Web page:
Leading medical experts like the American College of Obstetricians and Gynecologists oppose medically unnecessary restrictions like these because they bar access to safe medical care. According to the CDC, abortion has a more than 99% safety record. In those rare cases when complications do occur, they are similar to those that may occur from miscarriage, which ob-gyns and other physicians treat every day. Planned Parenthood works every day to make sure women receive high-quality health care in a safe, respectful environment. We have rigorous standards and training for staff as well as emergency plans in place because women’s safety is our first priority.

People in Missouri still face extreme hardships to access abortion – with the two health centers that provide abortions in St. Louis and Kansas City on the far east and west sides of the state, 250 miles apart. Women in areas like Springfield and Unionville still face a 300-mile round trip to Kansas City. This is on top of a forced 72 hour mandatory waiting period and required two trips as mandated by law. Planned Parenthood is doing everything in its power to expand access to care for people in the state. Read one Missouri woman’s personal account as told to The Guardian.

Timeline

  • In 2016, the Supreme Court of the United States ruled medically unnecessary abortion restrictions in Texas requiring local hospital admitting privilege and that abortions be provided in an ambulatory surgical centers (ASC) are unconstitutional.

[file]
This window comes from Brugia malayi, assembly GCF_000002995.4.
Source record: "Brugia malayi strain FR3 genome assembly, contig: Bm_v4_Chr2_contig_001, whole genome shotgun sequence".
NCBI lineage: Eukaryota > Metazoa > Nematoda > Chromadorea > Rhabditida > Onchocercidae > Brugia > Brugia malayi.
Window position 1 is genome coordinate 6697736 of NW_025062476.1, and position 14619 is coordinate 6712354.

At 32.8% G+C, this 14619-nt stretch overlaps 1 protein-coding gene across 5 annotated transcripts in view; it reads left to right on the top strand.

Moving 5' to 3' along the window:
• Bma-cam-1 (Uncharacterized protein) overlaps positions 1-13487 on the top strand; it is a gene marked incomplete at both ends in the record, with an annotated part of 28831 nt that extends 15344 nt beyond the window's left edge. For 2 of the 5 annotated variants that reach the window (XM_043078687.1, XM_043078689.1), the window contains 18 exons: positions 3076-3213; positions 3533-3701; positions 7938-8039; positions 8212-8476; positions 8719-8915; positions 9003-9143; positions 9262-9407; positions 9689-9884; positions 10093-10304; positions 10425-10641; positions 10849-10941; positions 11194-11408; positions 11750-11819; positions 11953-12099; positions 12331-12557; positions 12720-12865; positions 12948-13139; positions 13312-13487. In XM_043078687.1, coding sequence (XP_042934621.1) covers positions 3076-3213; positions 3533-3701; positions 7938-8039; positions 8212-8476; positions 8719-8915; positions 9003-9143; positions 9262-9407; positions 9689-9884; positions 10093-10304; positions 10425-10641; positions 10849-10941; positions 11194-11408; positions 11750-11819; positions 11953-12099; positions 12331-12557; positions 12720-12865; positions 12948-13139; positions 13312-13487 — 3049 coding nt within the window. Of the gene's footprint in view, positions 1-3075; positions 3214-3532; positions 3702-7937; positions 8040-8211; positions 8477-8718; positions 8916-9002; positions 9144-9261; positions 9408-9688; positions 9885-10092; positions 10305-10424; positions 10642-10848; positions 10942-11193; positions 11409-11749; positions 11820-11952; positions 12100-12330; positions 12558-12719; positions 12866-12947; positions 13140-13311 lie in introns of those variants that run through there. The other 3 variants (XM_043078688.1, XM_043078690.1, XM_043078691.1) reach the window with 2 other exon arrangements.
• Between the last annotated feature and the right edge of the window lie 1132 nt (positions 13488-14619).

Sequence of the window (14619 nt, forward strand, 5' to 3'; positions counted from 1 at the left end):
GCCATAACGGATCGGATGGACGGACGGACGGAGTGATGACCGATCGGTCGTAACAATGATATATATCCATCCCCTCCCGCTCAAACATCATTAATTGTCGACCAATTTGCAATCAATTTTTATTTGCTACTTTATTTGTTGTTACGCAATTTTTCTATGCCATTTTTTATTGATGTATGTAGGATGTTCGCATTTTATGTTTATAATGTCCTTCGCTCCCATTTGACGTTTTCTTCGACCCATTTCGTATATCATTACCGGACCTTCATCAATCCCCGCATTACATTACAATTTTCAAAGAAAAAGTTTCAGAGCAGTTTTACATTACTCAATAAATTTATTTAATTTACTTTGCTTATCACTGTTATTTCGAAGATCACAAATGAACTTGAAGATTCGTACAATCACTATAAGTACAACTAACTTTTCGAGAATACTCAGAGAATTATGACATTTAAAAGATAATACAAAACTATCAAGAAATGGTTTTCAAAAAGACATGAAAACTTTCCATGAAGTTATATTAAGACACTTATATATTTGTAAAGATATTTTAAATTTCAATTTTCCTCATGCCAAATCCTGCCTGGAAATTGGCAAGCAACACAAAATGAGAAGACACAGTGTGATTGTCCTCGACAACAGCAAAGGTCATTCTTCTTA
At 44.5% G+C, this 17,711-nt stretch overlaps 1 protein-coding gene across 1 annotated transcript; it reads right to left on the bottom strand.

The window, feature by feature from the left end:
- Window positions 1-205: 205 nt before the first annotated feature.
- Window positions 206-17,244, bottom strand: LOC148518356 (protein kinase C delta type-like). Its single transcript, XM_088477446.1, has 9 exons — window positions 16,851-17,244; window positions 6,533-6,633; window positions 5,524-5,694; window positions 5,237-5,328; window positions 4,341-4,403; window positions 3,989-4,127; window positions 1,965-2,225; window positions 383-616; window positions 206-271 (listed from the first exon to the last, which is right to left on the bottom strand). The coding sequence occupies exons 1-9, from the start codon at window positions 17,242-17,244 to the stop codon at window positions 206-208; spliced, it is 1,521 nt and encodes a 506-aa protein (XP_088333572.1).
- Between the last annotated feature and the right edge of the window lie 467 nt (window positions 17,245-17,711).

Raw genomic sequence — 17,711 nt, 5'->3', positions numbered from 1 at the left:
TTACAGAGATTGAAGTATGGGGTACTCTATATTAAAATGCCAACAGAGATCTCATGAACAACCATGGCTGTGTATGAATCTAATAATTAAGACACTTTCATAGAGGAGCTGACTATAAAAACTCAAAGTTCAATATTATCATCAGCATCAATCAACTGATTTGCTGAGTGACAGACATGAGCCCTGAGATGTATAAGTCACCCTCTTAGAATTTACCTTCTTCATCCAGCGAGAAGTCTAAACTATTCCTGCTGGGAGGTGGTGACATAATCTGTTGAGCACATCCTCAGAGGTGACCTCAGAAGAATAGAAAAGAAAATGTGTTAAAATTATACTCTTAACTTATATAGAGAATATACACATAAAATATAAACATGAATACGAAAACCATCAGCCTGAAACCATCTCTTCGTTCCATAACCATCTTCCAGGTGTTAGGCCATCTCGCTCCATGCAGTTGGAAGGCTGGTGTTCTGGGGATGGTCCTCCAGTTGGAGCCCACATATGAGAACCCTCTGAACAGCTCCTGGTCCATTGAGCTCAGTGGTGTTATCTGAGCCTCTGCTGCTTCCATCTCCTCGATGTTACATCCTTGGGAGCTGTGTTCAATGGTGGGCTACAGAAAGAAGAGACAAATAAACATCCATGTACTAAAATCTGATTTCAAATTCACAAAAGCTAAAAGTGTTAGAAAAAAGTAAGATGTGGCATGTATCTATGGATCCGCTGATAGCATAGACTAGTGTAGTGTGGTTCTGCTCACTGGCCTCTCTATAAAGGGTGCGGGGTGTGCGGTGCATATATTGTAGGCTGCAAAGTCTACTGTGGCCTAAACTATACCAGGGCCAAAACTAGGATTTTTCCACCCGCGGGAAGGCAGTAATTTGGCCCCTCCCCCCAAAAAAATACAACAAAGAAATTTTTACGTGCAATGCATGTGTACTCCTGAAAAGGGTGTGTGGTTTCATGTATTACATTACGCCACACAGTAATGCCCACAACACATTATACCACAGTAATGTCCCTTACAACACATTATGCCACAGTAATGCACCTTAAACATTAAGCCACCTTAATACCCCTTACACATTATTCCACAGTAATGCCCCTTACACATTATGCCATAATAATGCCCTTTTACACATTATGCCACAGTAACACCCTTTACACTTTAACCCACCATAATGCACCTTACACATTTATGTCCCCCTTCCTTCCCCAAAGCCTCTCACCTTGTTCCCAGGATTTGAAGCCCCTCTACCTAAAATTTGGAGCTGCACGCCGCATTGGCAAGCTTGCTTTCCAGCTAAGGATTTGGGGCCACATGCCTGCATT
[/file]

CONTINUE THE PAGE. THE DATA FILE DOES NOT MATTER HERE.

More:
• Similar restrictions were being enforced in the state of Missouri and created an undue burden for Missourians trying to access safe, legal abortion.

  • Comprehensive Health of Planned Parenthood Great Plains and Reproductive Health Services of Planned Parenthood of St. Louis Region (RHS) filed a lawsuit in federal district court challenging these two restrictions in November 2016.

  • In April 2017, a federal district judge issued a preliminary injunction blocking Missouri’s admitting privileges and ASC requirements, stating these medically unnecessary restrictions pose imminent harm toward Missouri women who need access to safe, legal abortion services.

  • The state of Missouri sought an emergency stay of the preliminary injunction, but this stay was denied.

  • The state of Missouri sought review en banc of the panel’s decision not to issue the stay. The Eighth Circuit granted that motion.

  • On September 15, the Eighth Circuit issued a stay, suspending the preliminary injunction issued by the federal district court.

  • Planned Parenthood asked the Supreme Court to vacate the Eighth Circuit’s stay, allowing the federal district court’s preliminary injunction to remain in place while the case proceeds on appeal before the Circuit Court. The Eighth Circuit filed a response explaining its stay was temporary while it considered the state’s pending stay motion.

  • On October 2nd, the Eight Circuit Court of Appeals denied the state’s pending stay motion allowing the preliminary injunction to remain in place. The full case will proceed before the Circuit Court.

    ####